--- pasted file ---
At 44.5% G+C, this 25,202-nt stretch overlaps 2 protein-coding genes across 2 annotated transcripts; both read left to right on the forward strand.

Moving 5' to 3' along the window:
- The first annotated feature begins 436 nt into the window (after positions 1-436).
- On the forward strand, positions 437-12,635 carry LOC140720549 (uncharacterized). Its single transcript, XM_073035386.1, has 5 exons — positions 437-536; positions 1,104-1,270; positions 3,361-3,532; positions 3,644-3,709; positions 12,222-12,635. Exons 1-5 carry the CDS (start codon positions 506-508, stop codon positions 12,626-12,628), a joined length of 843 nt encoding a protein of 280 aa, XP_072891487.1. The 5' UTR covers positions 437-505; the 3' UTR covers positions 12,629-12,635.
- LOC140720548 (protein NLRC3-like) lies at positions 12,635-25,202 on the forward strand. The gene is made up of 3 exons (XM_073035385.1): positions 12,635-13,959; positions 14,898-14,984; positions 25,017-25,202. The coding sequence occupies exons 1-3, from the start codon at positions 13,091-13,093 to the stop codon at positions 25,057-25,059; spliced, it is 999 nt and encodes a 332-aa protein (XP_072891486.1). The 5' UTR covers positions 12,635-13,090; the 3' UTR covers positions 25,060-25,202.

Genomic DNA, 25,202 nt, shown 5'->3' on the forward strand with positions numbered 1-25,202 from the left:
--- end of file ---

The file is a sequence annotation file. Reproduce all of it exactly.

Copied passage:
At 44.5% G+C, this 25,202-nt stretch overlaps 2 protein-coding genes across 2 annotated transcripts; both read left to right on the forward strand.

Moving 5' to 3' along the window:
- The first annotated feature begins 436 nt into the window (after positions 1-436).
- On the forward strand, positions 437-12,635 carry LOC140720549 (uncharacterized). Its single transcript, XM_073035386.1, has 5 exons — positions 437-536; positions 1,104-1,270; positions 3,361-3,532; positions 3,644-3,709; positions 12,222-12,635. Exons 1-5 carry the CDS (start codon positions 506-508, stop codon positions 12,626-12,628), a joined length of 843 nt encoding a protein of 280 aa, XP_072891487.1. The 5' UTR covers positions 437-505; the 3' UTR covers positions 12,629-12,635.
- LOC140720548 (protein NLRC3-like) lies at positions 12,635-25,202 on the forward strand. The gene is made up of 3 exons (XM_073035385.1): positions 12,635-13,959; positions 14,898-14,984; positions 25,017-25,202. The coding sequence occupies exons 1-3, from the start codon at positions 13,091-13,093 to the stop codon at positions 25,057-25,059; spliced, it is 999 nt and encodes a 332-aa protein (XP_072891486.1). The 5' UTR covers positions 12,635-13,090; the 3' UTR covers positions 25,060-25,202.

Genomic DNA, 25,202 nt, shown 5'->3' on the forward strand with positions numbered 1-25,202 from the left: